The baseline variables of demography were age and gender. Other diseases and affecting factors diagnosed before the diagnosis of PD were also observed, and enrolled with at least twice ambulatory or once inpatient diagnosis, such as RA (ICD-9-CM 714.0), ankylosing spondylitis (ICD-9-CM 720.2), SS (ICD-9-CM 710.2), SLE (ICD-9-CM 710.0), psoriasis (ICD-9-CM 696), osteoarthritis (ICD-9-CM 715), diabetes (ICD-9-CM 250, 357.2, 362.0, 366.41), hypertension (ICD-9-CM 362.11, 401–405, 437.31), atrial fibrillation (ICD-9-CM 427.31), end-stage renal disease (ICD-9-CM 585), dyslipidemia (ICD-9-CM 272) and vasculitis (ICD-9-CM 447.6, 437.4). The diagnosis and code (ICD-9-CM 710.2) were made by rheumatology according to the European classification criteria for Sjögren's syndrome of 2002 [19]. The data collection of the diseases or affect factor all before the index date.

4. Statistical analysis

In order to compare the demographic characteristics and affecting factors between case group and control group, Fisher’s exact test was applied for continuous variables, and Pearson’s chi-squared test was applied for categorical variables. The significant factors were then used to obtain the odds ratios (ORs) and 95% confidence intervals (CIs) by performing conditional logistic regression. The crude ORs and 95% CIs would firstly be determined for univariate analysis, and then the adjusted ORs and 95% CIs would be obtained after adjusting other affecting factors which would be considered as confounding variables. All the Statistical analysis was performed by utilizing the SPSS 18 (SPSS Inc., Chicago, IL, USA). Statistical significance was defined as a p value of less than 0.05.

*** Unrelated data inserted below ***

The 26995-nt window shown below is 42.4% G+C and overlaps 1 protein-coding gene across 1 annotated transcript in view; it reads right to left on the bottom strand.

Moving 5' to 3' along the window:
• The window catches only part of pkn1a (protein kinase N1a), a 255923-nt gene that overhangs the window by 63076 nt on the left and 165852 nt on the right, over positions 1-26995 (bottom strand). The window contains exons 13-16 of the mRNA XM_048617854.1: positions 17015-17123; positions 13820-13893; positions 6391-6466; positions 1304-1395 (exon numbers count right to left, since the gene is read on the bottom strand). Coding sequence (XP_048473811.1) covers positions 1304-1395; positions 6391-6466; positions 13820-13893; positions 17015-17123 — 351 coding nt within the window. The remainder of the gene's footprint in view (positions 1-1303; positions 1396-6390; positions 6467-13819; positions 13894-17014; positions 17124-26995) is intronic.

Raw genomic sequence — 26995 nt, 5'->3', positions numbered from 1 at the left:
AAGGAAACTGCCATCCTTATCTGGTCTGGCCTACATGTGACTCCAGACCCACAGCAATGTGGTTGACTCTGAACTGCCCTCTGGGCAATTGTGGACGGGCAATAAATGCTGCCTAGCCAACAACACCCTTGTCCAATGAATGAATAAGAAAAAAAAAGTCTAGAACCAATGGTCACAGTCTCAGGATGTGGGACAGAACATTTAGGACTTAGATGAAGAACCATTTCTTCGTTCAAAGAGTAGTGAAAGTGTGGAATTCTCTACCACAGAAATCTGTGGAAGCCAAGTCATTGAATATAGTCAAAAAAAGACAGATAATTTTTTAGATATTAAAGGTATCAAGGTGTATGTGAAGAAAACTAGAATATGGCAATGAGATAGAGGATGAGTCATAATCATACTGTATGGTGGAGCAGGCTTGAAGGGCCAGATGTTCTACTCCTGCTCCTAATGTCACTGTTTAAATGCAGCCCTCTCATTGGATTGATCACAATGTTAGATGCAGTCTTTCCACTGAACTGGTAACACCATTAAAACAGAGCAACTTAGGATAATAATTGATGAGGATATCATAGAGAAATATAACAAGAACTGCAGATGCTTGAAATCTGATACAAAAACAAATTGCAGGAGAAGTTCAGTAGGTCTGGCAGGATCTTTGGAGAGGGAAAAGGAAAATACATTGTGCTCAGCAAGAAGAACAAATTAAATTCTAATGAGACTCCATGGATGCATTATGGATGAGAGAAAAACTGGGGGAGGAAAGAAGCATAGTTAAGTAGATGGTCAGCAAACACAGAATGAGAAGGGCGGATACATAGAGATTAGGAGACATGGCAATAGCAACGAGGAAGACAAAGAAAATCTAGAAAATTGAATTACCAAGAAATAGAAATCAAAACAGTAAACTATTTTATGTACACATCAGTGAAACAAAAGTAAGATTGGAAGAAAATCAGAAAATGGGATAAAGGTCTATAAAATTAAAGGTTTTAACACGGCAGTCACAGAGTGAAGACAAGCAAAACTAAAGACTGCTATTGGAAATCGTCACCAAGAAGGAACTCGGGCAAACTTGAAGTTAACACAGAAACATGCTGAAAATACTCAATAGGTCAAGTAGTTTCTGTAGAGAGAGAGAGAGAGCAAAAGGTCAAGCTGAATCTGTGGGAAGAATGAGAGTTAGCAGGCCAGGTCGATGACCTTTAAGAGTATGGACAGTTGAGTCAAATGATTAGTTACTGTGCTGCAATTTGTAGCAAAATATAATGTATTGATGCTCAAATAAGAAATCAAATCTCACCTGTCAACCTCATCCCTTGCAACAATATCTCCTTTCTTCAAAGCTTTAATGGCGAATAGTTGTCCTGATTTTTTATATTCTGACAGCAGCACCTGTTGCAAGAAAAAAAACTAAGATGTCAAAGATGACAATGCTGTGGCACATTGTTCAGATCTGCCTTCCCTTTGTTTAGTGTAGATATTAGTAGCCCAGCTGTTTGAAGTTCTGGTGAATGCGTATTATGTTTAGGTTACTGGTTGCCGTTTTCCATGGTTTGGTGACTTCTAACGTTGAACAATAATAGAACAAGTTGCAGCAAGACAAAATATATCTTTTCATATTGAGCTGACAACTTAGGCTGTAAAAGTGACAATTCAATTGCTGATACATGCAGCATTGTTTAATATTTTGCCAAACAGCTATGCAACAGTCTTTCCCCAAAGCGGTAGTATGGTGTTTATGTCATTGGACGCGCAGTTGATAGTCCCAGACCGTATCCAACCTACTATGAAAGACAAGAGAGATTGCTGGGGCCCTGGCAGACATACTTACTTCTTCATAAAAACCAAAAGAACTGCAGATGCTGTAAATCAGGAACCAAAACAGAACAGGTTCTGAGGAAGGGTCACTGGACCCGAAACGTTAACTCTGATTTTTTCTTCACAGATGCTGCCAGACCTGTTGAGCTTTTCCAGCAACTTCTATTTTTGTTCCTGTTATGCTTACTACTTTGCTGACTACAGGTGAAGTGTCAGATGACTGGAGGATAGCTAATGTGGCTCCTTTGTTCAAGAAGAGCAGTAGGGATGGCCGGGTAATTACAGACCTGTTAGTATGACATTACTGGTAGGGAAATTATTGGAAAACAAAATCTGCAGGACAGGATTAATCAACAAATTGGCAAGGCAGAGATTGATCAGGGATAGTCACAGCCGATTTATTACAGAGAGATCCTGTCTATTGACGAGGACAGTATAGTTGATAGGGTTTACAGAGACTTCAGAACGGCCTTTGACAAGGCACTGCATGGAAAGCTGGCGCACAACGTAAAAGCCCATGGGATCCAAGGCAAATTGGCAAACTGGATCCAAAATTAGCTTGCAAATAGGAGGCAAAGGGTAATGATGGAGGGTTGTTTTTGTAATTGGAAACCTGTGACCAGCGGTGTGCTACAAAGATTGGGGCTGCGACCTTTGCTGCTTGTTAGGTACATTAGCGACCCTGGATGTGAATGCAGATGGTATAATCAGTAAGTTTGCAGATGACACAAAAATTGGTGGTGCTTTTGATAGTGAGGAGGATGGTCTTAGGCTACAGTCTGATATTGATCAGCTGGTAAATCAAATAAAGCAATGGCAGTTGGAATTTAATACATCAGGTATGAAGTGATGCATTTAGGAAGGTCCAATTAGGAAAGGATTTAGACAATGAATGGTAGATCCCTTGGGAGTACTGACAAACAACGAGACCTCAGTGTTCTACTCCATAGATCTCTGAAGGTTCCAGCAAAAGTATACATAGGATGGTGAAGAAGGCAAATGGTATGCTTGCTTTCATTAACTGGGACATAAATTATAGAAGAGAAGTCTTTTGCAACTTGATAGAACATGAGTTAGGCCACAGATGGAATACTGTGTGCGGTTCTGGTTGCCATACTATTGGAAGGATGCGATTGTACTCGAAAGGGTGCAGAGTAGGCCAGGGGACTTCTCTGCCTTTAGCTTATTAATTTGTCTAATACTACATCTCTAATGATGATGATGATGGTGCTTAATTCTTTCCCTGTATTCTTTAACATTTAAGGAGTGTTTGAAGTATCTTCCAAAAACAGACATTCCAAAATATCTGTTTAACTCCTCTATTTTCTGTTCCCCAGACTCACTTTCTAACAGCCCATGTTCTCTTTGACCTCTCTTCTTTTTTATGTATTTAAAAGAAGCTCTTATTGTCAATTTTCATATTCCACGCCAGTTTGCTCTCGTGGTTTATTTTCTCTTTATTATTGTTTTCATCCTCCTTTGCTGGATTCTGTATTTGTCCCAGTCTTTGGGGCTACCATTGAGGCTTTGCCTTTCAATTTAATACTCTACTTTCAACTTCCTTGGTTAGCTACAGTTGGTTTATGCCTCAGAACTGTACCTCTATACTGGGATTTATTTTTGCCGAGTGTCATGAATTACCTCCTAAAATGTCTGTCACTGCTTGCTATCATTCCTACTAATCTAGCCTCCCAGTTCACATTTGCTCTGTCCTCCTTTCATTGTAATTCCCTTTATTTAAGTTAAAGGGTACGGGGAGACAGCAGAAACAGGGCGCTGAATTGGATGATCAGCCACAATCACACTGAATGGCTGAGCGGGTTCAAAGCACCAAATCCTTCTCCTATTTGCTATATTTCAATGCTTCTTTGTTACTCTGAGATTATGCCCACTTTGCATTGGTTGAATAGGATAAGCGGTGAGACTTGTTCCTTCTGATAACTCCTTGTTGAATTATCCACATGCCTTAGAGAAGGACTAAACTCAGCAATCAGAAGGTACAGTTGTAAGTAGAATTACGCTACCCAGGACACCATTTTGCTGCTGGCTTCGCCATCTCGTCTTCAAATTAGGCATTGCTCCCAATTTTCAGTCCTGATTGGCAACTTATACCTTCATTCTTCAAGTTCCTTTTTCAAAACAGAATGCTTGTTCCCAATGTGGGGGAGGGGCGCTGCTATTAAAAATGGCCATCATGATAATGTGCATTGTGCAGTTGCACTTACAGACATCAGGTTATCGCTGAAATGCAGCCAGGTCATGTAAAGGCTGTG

After matching the non-PD subjects with the PD subjects, there was no significant differences found in age (p = 0.23) and gender (p = 0.76). The mean age of 7716 PD subjects was 72.8 ± 9.0 years, including 3898 (50.5%) women and 3818 (49.5%) men. And the mean age of 75129 non-PD subjects was 72.7 ± 9.0 years, including 38094 (50.7%) women and 37035 (49.3%) men.

The difference on baseline variables between case group and control group was shown in Table 1. 143 of the 7716 PD subjects had SS, which suggested a significant difference as compared with the control group (p < 0.001). In addition, the subjects in study group were more likely to have comorbid ankylosing spondylitis (p = 0.009), osteoarthritis (p < 0.001), diabetes (p < 0.001), hypertension (p < 0.001), atrial fibrillation (p < 0.001), end-stage renal disease (p < 0.001), dyslipidemia (p < 0.001) and vasculitis (p = 0.001).

Table 1. Demographic characteristics and affecting factors in the group with PD and the control group.